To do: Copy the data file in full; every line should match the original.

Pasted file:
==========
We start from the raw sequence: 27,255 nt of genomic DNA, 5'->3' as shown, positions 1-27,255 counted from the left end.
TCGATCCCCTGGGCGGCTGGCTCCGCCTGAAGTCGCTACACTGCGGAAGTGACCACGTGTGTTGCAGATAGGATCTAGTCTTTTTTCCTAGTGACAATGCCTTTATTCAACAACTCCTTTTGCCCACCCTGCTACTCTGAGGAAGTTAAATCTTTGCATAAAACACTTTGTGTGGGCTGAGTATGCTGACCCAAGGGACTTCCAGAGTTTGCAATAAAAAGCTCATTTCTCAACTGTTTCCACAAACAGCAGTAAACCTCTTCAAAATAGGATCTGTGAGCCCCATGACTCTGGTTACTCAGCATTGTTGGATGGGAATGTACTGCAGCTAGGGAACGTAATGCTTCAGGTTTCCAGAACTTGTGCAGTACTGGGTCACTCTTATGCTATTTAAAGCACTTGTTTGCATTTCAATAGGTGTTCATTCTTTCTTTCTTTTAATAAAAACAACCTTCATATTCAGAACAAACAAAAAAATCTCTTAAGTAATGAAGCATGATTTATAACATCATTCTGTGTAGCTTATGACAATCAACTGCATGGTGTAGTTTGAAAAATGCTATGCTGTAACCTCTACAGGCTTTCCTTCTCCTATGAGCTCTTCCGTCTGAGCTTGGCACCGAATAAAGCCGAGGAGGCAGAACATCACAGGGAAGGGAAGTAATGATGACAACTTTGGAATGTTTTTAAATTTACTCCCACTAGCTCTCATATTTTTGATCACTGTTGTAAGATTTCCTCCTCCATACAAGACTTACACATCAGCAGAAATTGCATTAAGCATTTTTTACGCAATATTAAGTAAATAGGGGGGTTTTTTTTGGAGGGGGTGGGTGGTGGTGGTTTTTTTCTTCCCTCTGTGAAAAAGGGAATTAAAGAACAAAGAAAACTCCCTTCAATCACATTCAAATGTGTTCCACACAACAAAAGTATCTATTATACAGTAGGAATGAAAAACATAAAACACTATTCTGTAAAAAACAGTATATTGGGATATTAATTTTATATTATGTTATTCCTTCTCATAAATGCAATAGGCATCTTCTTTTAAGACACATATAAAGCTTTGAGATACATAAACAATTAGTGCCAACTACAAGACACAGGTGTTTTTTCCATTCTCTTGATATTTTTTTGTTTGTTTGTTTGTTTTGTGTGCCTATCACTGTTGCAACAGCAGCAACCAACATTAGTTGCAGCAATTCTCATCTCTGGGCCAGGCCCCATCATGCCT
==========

We start from the raw sequence: 27,255 nt of genomic DNA, 5'->3' as shown, positions 1-27,255 counted from the left end.
TCGATCCCCTGGGCGGCTGGCTCCGCCTGAAGTCGCTACACTGCGGAAGTGACCACGTGTGTTGCAGATAGGATCTAGTCTTTTTTCCTAGTGACAATGCCTTTATTCAACAACTCCTTTTGCCCACCCTGCTACTCTGAGGAAGTTAAATCTTTGCATAAAACACTTTGTGTGGGCTGAGTATGCTGACCCAAGGGACTTCCAGAGTTTGCAATAAAAAGCTCATTTCTCAACTGTTTCCACAAACAGCAGTAAACCTCTTCAAAATAGGATCTGTGAGCCCCATGACTCTGGTTACTCAGCATTGTTGGATGGGAATGTACTGCAGCTAGGGAACGTAATGCTTCAGGTTTCCAGAACTTGTGCAGTACTGGGTCACTCTTATGCTATTTAAAGCACTTGTTTGCATTTCAATAGGTGTTCATTCTTTCTTTCTTTTAATAAAAACAACCTTCATATTCAGAACAAACAAAAAAATCTCTTAAGTAATGAAGCATGATTTATAACATCATTCTGTGTAGCTTATGACAATCAACTGCATGGTGTAGTTTGAAAAATGCTATGCTGTAACCTCTACAGGCTTTCCTTCTCCTATGAGCTCTTCCGTCTGAGCTTGGCACCGAATAAAGCCGAGGAGGCAGAACATCACAGGGAAGGGAAGTAATGATGACAACTTTGGAATGTTTTTAAATTTACTCCCACTAGCTCTCATATTTTTGATCACTGTTGTAAGATTTCCTCCTCCATACAAGACTTACACATCAGCAGAAATTGCATTAAGCATTTTTTACGCAATATTAAGTAAATAGGGGGGTTTTTTTTGGAGGGGGTGGGTGGTGGTGGTTTTTTTCTTCCCTCTGTGAAAAAGGGAATTAAAGAACAAAGAAAACTCCCTTCAATCACATTCAAATGTGTTCCACACAACAAAAGTATCTATTATACAGTAGGAATGAAAAACATAAAACACTATTCTGTAAAAAACAGTATATTGGGATATTAATTTTATATTATGTTATTCCTTCTCATAAATGCAATAGGCATCTTCTTTTAAGACACATATAAAGCTTTGAGATACATAAACAATTAGTGCCAACTACAAGACACAGGTGTTTTTTCCATTCTCTTGATATTTTTTTGTTTGTTTGTTTGTTTTGTGTGCCTATCACTGTTGCAACAGCAGCAACCAACATTAGTTGCAGCAATTCTCATCTCTGGGCCAGGCCCCATCATGCCT